25th April 2008 — 22nd June 2008
A vending machine stands in the cafe area of the ICA, its shelves lined with packets of enticing multi-coloured sweets called 'Celador', branded with the simple slogan - 'a taste of illusion' (the commercial for which you can view on the ICA’s website). Eagerly opening the packet and diving in, I was slightly irritated to discover that once consumed the sweets didn't taste of anything at all. Whilst sucking on my tasteless bit of confectionery I am reminded of the sequence in the film Hook, when the Lost Boys try to teach Peter Pan to imagine his food in order to eat – similarly Loris Gréaud challenges the viewer to use their imagination to conjure up their own perception of the flavour. It is a good idea to keep this in mind when viewing the rest of Gréaud 's exhibition, 'Cellar Door (Once is always twice)' which is only one component of his ambitious project comprising of; an exhibition in Palais de Tokyo, an artist-built studio on the outskirts of Paris and a specially composed opera by Thomas Roussel with a libretto by Raimundas Malasauskas and Aaron Schuster, to be staged by the Paris Opera later this year.
Through an automated electronic door to the downstairs gallery you enter into a small room with black walls bearing the words - 'When people tell me that I don't know how I am going to finish this story, I usually tell them: wait till the end and you will see for yourself'. The floor is covered with a specially designed black and white carpet, the pattern of which is partially derived from the drawings of Buckminster Fuller's geodesic dome. Hanging low from the ceiling, in the centre of the room are fibreglass balls dripped with black paint; this structure acts as speakers which play an operatic score, the inside of them glowing with a flickering light that appears to be in tune with the music. Circling the room I was hypnotised by the symphony emitted by this melted candelabra. Through my movement around the space I activated another electronic door that opened on to a second room and then a third room, both identical to the first room - just in a slightly different configuration. Walking through this installation I am reminded of the Atari computer game The Sorcerer’s Apprentice; in which Mickey Mouse climbs a tower of virtually identical rooms trying to stop the dancing mops with buckets of water from reaching the bottom whilst the soundtrack from Disney’s Fantasia plays in the background.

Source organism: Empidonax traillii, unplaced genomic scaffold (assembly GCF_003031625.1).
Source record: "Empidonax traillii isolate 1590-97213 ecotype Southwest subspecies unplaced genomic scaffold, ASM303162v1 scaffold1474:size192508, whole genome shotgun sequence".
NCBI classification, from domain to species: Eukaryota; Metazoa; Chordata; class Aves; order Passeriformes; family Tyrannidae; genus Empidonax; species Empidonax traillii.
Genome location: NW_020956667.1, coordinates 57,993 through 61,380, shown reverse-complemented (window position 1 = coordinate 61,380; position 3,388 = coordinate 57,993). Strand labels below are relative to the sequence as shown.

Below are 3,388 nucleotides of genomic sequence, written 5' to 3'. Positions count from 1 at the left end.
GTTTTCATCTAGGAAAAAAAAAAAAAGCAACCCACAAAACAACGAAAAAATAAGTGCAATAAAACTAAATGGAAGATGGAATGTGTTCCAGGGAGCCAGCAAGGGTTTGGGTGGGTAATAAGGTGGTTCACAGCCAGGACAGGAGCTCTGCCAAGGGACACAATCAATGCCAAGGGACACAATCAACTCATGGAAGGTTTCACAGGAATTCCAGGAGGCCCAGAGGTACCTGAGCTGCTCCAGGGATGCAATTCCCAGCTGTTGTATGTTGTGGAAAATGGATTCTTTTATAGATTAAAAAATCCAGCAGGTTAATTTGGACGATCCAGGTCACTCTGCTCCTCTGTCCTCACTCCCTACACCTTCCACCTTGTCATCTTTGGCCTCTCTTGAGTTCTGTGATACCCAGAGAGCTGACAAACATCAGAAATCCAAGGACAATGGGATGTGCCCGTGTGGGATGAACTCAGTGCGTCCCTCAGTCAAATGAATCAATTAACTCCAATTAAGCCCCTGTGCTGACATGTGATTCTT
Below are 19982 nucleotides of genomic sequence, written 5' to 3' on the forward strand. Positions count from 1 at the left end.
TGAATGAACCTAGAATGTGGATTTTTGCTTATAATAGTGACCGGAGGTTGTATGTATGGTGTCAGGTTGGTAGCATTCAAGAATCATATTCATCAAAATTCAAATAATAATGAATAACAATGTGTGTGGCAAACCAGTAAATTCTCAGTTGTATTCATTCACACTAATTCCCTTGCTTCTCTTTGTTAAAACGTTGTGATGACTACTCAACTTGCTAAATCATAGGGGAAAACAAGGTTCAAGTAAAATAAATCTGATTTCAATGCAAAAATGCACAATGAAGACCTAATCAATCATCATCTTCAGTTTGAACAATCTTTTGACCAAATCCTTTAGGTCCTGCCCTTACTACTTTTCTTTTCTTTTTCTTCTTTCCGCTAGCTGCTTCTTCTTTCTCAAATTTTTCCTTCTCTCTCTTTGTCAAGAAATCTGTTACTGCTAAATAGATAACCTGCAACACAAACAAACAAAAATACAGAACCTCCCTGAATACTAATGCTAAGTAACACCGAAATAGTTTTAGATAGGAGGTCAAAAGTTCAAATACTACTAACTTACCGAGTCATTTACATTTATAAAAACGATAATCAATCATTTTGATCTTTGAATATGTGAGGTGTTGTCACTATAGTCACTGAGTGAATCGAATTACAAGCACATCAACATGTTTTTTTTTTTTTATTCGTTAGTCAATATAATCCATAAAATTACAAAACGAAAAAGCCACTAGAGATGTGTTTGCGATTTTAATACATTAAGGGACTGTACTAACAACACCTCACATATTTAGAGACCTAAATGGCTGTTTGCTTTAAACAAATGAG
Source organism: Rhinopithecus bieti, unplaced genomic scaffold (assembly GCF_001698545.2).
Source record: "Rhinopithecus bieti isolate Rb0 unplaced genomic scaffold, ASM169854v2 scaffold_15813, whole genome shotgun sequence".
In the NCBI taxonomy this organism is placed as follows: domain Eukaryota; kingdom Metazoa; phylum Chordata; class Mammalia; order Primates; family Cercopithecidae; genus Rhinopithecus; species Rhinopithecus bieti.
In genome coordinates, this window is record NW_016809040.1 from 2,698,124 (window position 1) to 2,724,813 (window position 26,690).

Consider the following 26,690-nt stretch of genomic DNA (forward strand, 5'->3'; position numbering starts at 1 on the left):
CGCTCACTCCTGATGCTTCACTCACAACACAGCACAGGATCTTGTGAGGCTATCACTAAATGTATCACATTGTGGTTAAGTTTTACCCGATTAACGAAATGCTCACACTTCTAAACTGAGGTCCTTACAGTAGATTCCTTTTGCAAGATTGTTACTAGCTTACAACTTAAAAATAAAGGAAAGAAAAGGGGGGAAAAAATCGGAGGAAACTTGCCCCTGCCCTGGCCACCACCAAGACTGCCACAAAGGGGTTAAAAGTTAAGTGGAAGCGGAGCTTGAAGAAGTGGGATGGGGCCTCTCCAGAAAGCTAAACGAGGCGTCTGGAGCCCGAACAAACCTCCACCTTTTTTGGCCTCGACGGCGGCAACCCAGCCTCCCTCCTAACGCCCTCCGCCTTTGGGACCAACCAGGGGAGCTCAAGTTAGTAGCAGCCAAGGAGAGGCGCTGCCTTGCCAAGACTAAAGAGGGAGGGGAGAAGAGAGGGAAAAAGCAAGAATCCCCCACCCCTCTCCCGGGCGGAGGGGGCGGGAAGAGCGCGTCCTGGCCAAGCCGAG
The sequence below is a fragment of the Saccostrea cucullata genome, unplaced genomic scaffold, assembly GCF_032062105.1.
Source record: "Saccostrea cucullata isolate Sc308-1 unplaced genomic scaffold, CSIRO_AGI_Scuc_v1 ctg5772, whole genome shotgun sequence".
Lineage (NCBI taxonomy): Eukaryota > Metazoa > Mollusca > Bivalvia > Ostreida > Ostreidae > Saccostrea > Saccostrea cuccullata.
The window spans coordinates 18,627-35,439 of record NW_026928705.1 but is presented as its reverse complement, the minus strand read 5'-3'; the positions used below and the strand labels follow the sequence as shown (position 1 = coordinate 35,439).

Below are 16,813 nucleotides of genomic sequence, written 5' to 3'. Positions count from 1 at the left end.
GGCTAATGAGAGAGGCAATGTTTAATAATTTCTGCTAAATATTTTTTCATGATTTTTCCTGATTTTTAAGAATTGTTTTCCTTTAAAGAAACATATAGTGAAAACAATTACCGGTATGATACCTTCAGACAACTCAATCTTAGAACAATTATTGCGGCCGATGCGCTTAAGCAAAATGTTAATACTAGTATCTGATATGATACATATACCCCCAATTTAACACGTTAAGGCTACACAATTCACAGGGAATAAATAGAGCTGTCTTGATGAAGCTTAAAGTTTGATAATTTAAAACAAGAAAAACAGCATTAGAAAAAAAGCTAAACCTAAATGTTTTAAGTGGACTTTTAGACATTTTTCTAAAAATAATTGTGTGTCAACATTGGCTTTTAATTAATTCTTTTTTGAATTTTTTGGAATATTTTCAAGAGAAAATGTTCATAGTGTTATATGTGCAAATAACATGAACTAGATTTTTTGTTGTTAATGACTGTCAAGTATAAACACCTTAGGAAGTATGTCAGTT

The exhibition ‘Cellar Door (Once is always twice)’ at the ICA, very much triggers parts of the imagination that I feel I haven't used since childhood, so it is not surprising that one of Gréaud 's favourite books is Alice in Wonderland. The exhibition is filled with paradoxes, and there seems to be a certain logic, which once you try and figure it out it doubles back onto itself. With influences from architecture, utopian theory and childish memories, this exhibition promises to give you ‘a taste of illusion’.
12 Carlton House Terrace
London SW1Y 5A
Late opening on Thursdays until 9pm